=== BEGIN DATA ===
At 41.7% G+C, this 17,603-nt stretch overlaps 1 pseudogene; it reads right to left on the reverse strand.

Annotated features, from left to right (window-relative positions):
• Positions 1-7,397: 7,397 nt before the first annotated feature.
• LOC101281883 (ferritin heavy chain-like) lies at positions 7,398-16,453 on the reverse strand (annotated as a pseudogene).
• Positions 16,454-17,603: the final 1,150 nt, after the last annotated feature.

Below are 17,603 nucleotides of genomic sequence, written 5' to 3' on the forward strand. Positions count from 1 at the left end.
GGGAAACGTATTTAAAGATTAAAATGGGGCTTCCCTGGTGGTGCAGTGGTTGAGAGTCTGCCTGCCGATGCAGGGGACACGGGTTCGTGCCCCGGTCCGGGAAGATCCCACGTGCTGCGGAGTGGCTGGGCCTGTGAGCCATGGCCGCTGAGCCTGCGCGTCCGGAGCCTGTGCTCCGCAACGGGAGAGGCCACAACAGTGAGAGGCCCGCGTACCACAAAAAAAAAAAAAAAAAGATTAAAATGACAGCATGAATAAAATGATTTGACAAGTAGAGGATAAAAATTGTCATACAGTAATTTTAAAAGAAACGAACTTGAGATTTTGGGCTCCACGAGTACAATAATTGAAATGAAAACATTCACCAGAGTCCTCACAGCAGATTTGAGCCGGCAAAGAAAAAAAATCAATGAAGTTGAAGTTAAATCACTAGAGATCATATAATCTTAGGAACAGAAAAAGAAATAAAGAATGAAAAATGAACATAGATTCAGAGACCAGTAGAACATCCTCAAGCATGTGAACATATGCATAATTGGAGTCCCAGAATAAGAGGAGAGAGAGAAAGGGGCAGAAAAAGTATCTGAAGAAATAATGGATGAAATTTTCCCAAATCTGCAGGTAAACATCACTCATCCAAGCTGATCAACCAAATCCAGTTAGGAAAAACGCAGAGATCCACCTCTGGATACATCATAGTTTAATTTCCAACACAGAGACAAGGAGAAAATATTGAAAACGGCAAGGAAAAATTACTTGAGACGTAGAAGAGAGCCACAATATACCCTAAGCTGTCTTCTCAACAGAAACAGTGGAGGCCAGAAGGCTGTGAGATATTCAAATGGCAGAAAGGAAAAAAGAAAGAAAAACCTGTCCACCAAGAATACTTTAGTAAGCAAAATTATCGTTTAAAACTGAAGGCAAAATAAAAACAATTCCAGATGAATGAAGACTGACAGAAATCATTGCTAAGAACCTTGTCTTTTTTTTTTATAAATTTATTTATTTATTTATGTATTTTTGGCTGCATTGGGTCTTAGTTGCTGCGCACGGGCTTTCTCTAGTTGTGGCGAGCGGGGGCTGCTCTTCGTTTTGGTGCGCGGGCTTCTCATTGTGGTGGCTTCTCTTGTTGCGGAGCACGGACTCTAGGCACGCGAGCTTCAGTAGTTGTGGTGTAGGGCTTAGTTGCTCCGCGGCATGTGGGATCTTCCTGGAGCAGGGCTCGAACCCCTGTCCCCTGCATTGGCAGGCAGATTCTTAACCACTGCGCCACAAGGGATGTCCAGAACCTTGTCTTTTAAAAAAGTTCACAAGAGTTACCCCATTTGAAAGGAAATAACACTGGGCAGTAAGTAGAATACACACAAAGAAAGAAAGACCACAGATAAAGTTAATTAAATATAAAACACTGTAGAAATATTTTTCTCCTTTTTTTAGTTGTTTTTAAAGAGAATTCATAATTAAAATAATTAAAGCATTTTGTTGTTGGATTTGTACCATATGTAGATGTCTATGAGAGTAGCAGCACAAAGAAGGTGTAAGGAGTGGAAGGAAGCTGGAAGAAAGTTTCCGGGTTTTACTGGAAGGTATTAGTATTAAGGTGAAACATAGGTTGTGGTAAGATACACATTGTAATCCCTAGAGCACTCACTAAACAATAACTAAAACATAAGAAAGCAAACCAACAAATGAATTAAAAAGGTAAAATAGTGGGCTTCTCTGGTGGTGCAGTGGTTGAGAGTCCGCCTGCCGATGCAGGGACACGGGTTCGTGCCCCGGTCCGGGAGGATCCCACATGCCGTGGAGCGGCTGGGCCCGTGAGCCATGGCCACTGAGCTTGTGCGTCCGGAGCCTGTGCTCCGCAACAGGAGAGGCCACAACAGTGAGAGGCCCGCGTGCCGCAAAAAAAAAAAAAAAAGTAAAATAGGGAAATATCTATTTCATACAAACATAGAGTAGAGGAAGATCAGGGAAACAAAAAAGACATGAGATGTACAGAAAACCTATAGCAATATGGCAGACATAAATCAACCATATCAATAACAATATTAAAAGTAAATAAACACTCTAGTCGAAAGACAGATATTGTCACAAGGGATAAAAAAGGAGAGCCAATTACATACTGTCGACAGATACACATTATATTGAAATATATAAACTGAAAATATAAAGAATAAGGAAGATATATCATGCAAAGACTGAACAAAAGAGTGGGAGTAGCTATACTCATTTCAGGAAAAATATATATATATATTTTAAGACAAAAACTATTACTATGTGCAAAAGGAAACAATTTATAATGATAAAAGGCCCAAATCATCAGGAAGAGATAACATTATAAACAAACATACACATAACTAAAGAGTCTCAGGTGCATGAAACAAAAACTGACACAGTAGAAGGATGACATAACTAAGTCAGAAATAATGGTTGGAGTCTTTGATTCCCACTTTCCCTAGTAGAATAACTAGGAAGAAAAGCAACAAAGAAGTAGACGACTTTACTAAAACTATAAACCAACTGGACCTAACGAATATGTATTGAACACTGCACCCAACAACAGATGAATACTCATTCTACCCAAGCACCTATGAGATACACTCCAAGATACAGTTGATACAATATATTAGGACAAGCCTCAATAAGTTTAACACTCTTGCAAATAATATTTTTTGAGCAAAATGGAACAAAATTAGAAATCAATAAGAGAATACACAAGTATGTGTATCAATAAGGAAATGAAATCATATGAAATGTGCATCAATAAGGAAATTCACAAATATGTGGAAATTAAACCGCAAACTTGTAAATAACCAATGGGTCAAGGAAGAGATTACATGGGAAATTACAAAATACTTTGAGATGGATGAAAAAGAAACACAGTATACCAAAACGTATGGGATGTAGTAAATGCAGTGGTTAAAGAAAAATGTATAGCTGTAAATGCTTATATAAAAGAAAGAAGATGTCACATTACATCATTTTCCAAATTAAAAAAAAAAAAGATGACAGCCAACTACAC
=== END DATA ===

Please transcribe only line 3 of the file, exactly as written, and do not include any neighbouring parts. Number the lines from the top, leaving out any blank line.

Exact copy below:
• Positions 1-7,397: 7,397 nt before the first annotated feature.